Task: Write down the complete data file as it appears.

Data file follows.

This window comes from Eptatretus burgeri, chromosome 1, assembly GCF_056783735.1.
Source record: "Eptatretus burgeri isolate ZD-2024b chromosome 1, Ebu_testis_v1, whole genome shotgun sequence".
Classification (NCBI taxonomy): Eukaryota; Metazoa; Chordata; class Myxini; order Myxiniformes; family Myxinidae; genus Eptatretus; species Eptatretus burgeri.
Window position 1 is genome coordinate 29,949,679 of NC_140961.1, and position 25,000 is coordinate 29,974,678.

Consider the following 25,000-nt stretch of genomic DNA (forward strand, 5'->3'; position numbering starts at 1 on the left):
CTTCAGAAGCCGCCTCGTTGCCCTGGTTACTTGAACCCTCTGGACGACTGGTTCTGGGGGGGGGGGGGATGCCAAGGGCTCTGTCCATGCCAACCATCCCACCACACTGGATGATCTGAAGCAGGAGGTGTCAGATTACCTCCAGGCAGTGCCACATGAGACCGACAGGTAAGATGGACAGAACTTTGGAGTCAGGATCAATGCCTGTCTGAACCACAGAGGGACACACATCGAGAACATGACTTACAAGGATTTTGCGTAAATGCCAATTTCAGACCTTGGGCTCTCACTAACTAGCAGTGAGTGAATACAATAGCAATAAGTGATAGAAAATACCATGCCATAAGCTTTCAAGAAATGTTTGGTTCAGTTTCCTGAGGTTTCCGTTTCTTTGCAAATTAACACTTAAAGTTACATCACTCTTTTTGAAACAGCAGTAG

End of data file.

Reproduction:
This window comes from Eptatretus burgeri, chromosome 1, assembly GCF_056783735.1.
Source record: "Eptatretus burgeri isolate ZD-2024b chromosome 1, Ebu_testis_v1, whole genome shotgun sequence".
Classification (NCBI taxonomy): Eukaryota; Metazoa; Chordata; class Myxini; order Myxiniformes; family Myxinidae; genus Eptatretus; species Eptatretus burgeri.
Window position 1 is genome coordinate 29,949,679 of NC_140961.1, and position 25,000 is coordinate 29,974,678.

Consider the following 25,000-nt stretch of genomic DNA (forward strand, 5'->3'; position numbering starts at 1 on the left):
CTTCAGAAGCCGCCTCGTTGCCCTGGTTACTTGAACCCTCTGGACGACTGGTTCTGGGGGGGGGGGGGATGCCAAGGGCTCTGTCCATGCCAACCATCCCACCACACTGGATGATCTGAAGCAGGAGGTGTCAGATTACCTCCAGGCAGTGCCACATGAGACCGACAGGTAAGATGGACAGAACTTTGGAGTCAGGATCAATGCCTGTCTGAACCACAGAGGGACACACATCGAGAACATGACTTACAAGGATTTTGCGTAAATGCCAATTTCAGACCTTGGGCTCTCACTAACTAGCAGTGAGTGAATACAATAGCAATAAGTGATAGAAAATACCATGCCATAAGCTTTCAAGAAATGTTTGGTTCAGTTTCCTGAGGTTTCCGTTTCTTTGCAAATTAACACTTAAAGTTACATCACTCTTTTTGAAACAGCAGTAG